Views And Reviews

Vaccination alone will not halt the next global pandemic

BMJ 2017; 357 doi: https://doi.org/10.1136/bmj.j2864 (Published 13 June 2017) Cite this as: BMJ 2017;357:j2864
  1. Allen G Ross, professor, tropical medicine and infectious diseases
  1. Griffith University, Queensland, Australia
  1. a.ross{at}griffith.edu.au

A combination of strategies is needed to save lives

A $1bn (£787m; €892m) initiative was launched in January 2017 with the aim of having vaccines ready in order to prevent the next global pandemic. The Coalition for Epidemic Preparedness Innovations (CEPI) was launched at the World Economic Forum in Davos, Switzerland, with $460m in backing from Germany, Japan, Norway, the Bill and Melinda Gates Foundation, and the Wellcome Trust.123 The organisation expects to raise the full $1bn that it needs for the next five years by the end of this year.123 Moreover, CEPI has selected three pathogens on which to focus their initial vaccination efforts.123

The vaccines for these pathogens, however, are in the very early stages of development (preclinical stage) and it may take decades before they are ready for use in an epidemic.2 Despite Bill Gates’s claim that DNA/RNA vaccines (third generation vaccines) can serve as a “vaccine pipeline,” none is currently approved by the US Food and Drug Administration for human use.4 There is no Th1-adjuvant in existence which may prove to be a vital component of a future viral vaccine. Furthermore, a vaccine, once developed, cannot be tested in a phase II or III clinical trial as there are few or no cases outside an epidemic for most of the potential pathogens.

I believe CEPI’s focus on vaccination is a mistake. CEPI needs to carefully consider other innovations—such as passive immune therapy, antiviral drug discovery, adjuvant discovery, and high throughput viral genome sequencing—and capacity building initiatives—such as diagnostics, real time reporting, zoonotic surveillance in animal reservoirs, mathematical modelling, and GIS risk mapping—that will complement vaccination.

Potential pathogens

Emerging infectious diseases are primarily zoonotic and viral (HIV, SARS, Ebola, MERS-CoV, Lassa fever, and Nipah virus, for example), and originate in wildlife populations from the tropics.5 WHO recently deemed 11 pathogens as the most likely to cause severe outbreaks, but the rationale for this list is unclear. CEPI has chosen three pathogens (Nipah virus, Lassa fever, and MERS-CoV) for which to develop vaccines but, again, what is the rationale for their selection?

Nipah virus is a zoonotic disease with high fatality rates. Human-to-human transmission is common in Bangladesh and novel paramyxoviruses continue to emerge.6 Lassa fever is a viral haemorrhagic illness responsible for disease outbreaks in west Africa.7 It is a zoonose with its reservoir host (the mouse Mastomys natalenis) distributed across sub-Saharan Africa.7 MERS-CoV is another zoonotic disease with pandemic potential. Like Lassa fever and Nipah virus, there is no specific drug treatment and vaccine development is still at the stage of animal experimentation.8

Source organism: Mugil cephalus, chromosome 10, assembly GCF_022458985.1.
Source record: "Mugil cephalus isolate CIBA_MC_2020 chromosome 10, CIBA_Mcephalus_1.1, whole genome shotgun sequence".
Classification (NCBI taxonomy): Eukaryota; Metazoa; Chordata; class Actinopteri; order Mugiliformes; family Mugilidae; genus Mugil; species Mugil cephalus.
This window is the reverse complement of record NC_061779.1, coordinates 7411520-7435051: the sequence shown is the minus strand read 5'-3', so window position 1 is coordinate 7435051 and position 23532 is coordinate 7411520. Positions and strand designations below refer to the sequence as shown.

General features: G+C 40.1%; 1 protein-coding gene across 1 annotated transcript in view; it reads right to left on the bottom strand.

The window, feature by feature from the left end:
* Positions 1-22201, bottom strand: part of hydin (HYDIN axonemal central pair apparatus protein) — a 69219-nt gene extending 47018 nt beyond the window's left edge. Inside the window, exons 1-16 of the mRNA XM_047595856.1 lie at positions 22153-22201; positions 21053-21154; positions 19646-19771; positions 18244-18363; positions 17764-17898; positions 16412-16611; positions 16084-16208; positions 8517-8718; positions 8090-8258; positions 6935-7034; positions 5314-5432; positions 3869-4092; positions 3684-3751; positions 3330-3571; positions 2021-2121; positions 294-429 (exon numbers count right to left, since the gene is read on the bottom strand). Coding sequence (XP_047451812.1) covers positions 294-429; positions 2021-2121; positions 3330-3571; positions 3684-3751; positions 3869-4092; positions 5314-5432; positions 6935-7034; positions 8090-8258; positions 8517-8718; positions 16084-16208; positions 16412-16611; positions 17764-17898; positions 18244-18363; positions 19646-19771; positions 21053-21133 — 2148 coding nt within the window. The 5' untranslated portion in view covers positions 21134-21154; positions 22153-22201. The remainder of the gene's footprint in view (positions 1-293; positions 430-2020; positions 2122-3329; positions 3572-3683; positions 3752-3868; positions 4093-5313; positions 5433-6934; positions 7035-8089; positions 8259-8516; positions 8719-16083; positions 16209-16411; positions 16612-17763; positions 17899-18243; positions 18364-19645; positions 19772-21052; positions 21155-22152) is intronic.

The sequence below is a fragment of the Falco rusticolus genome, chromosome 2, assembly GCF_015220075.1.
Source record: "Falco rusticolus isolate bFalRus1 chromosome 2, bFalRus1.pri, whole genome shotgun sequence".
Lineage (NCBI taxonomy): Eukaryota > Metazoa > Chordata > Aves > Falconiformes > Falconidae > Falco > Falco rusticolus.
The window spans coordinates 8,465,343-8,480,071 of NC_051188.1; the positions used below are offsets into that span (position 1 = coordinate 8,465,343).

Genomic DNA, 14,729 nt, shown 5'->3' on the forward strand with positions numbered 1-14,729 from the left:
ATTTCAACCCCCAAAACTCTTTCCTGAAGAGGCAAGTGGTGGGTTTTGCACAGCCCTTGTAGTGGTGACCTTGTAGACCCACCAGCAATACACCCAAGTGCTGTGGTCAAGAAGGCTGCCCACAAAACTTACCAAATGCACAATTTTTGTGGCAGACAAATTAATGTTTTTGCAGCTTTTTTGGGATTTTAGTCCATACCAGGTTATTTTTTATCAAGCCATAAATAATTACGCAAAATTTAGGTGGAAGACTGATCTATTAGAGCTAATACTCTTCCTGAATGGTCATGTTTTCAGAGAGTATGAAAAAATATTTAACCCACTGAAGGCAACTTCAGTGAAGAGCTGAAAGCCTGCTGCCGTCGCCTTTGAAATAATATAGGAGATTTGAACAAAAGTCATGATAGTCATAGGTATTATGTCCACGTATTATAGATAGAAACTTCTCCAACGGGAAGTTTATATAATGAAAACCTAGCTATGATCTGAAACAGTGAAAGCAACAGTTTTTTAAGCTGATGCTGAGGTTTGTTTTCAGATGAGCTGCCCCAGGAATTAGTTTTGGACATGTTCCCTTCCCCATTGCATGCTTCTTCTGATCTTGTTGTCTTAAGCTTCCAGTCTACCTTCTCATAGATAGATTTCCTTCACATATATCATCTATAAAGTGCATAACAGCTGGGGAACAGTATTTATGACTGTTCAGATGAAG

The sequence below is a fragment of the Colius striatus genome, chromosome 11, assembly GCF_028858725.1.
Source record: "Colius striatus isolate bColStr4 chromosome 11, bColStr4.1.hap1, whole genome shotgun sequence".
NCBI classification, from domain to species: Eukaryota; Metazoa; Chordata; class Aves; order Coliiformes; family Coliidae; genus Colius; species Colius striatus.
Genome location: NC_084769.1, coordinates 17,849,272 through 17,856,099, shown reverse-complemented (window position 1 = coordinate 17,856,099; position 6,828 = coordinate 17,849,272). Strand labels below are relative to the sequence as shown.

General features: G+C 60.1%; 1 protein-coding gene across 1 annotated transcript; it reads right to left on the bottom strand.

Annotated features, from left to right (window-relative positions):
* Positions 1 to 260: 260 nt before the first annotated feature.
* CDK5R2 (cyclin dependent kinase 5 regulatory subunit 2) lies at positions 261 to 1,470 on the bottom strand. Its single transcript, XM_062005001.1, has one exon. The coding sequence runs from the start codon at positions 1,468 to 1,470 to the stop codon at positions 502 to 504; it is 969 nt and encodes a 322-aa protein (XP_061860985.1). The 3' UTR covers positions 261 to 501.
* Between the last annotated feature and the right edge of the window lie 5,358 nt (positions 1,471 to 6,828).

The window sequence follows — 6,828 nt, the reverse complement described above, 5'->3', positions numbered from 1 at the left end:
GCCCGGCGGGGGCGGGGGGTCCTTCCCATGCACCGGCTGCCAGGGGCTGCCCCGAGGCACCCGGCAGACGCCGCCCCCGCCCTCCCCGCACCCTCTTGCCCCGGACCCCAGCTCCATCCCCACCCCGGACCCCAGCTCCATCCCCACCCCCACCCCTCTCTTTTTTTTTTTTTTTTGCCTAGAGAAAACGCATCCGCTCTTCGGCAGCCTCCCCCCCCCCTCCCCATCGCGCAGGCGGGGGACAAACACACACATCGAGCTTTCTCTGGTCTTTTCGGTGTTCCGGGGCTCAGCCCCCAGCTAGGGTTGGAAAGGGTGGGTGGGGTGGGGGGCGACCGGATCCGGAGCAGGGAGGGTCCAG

In recent years multiple zoonotic influenza A strains have emerged in humans (H5N1, H5N6, H7N9, H10N8) that have pandemic potential, but the current quadrivalent influenza vaccine (A-H1N1, A-H3N2, B- Phuket/3073/2013, B- Brisbane/60/2008) does not cover their serotypes.9 The US Centers for Disease Control and Prevention (CDC) ranks H7N9 as the flu strain with the greatest potential to cause a global pandemic. Given the severe illness and fatalities associated with these influenza A strains, they should clearly be a CEPI priority.

Building capacity

Vaccines for candidate pathogens may be decades away and new pathogens may arise for which there is no vaccine. The recently developed Ebola vaccine (rVSV-ZEBOV) was built on the back of 40 years of research and the durability of the vaccine is questionable.10 No licensed vaccine is completely effective. We must, therefore, have other strategies in place if a vaccine is not available. This would include building national capacities of low and middle income countries.

According to a recent report by the United Nations International Labour Organisation, almost half of the world’s population does not have access to healthcare.11 In Africa the number of rural people who don’t have access to healthcare is 83%.11 Most of the existing rural healthcare centres in sub-Saharan Africa currently lack access to clean water, electricity, medical equipment, essential medicines, IT, and trained staff. During a pandemic it is these centres that will serve as the first line of defence.

At the World Economic Forum this year president Alpha Condé of Guinea made a passionate plea for help to improve national healthcare systems, community health services, and technology transfer in Africa. But to date this has largely been ignored. The World Bank’s new Pandemic Emergency Financing Facility does not cover pandemic preparedness or national reconstruction efforts. CEPI has put all its eggs in the vaccine basket, but vaccines may not pan out and vaccine based solutions also ignore the underlying problem of building national capacities and surveillance in the developing world. Real solutions will come from a broader focus, as advocated by the Alma-Ata declaration of 1978.1213

Footnotes

  • I thank the National Health and Medical Research Council, Australia, for providing financial support for my research.

  • Competing interests: I have read and understood the BMJ policy on declaration of interests and have no relevant interests to declare.

  • Provenance and peer review: Not commissioned; externally peer reviewed.

References

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